9. childvelez November 2, 2013 at 10:50 pm

    Obama is by definition complicit with white supremacy since he is the President of the United States of America.

    American foreign policy is informed by global hegemony and imperialism.

    Barack Obama, although experiencing marginalization as a Black man, is the leader of the free world. Responsibility correlates with power and privilege and therefore I think he is responsible for not continuing the brutal terror campaign that are these drone strikes.

    I agree with you that for white people to think that they are the “targets” of drones, or to recognize the killing of American civilians by the government as not something that’s gone on forever is problematic and privilege-blind.

    However, Zimmerman is half-Latino, and could in some ways be read/considered as person of colour himself. Some analysts I have read accept Zimmerman’s Latinidad, saying that this is somewhat irrelevant as Zimmerman – by being an armed community patrolman (read: perform surveillance and prey on young black men so as to protect private property) he is shoring up white supremacy.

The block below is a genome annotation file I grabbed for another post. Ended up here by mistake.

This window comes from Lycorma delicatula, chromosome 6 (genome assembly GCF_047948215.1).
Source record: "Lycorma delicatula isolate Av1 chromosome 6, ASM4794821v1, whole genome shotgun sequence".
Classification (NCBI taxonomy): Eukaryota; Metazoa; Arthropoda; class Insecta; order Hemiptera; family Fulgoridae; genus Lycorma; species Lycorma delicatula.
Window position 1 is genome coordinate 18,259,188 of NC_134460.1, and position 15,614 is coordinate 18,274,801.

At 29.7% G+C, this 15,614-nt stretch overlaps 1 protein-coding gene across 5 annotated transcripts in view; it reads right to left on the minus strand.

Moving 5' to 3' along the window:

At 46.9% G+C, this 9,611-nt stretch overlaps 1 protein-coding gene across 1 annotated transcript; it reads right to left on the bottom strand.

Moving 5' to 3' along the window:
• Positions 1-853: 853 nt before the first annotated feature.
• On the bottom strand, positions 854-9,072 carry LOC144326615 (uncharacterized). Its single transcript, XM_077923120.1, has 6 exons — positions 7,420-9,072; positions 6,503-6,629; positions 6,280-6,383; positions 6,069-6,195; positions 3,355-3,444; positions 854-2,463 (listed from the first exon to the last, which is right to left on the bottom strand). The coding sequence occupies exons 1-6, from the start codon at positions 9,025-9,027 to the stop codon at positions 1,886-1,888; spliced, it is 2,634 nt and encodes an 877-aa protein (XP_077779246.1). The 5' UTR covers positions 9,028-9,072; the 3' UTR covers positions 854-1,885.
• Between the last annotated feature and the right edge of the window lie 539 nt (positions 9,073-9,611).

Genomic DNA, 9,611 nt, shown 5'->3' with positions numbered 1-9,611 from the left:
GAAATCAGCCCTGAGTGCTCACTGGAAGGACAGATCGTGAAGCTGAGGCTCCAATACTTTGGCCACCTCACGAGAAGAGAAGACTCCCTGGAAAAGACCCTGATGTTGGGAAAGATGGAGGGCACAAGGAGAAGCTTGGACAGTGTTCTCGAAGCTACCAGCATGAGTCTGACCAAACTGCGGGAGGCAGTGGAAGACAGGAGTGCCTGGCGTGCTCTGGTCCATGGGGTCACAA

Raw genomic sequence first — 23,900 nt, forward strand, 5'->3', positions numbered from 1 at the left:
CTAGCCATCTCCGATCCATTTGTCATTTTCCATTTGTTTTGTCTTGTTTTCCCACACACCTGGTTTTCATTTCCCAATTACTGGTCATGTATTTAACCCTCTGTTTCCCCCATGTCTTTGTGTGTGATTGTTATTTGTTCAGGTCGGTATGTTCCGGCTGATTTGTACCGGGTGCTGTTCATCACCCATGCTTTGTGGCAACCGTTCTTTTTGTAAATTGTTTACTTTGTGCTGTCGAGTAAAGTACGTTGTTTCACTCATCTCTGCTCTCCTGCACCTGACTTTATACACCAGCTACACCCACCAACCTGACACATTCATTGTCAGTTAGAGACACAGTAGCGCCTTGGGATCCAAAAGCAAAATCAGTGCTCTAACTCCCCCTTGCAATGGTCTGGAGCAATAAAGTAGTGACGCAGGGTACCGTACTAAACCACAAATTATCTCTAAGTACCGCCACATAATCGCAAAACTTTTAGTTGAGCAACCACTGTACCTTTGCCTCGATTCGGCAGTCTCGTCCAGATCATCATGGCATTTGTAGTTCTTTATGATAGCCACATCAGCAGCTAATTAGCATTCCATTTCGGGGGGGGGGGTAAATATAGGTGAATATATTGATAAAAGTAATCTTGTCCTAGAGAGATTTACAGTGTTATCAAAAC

Obama, is in a similar situation. No matter what race the POTUS is, current American foreign policy is predicated on racist violence (the War on Terror, Drone strikes). Wests’ point is also that much of the collateral damage made by drones is similar to racial profiling in the states- the bodies of young men of colour are seen as threats to democracy, private property, and middle-class White America and therefore need to be violently suppressed (either by police, prisons, drones etc). So, in this light, the Zimmerman comparison isn’t so far out.

    You say that for Obama to tame American military might and make a ‘non-interventionist, non-colonialist’ foreign policy would be asking more of him/more than any other President before him. I think this is the whole point. American foreign policy needs to be overhauled.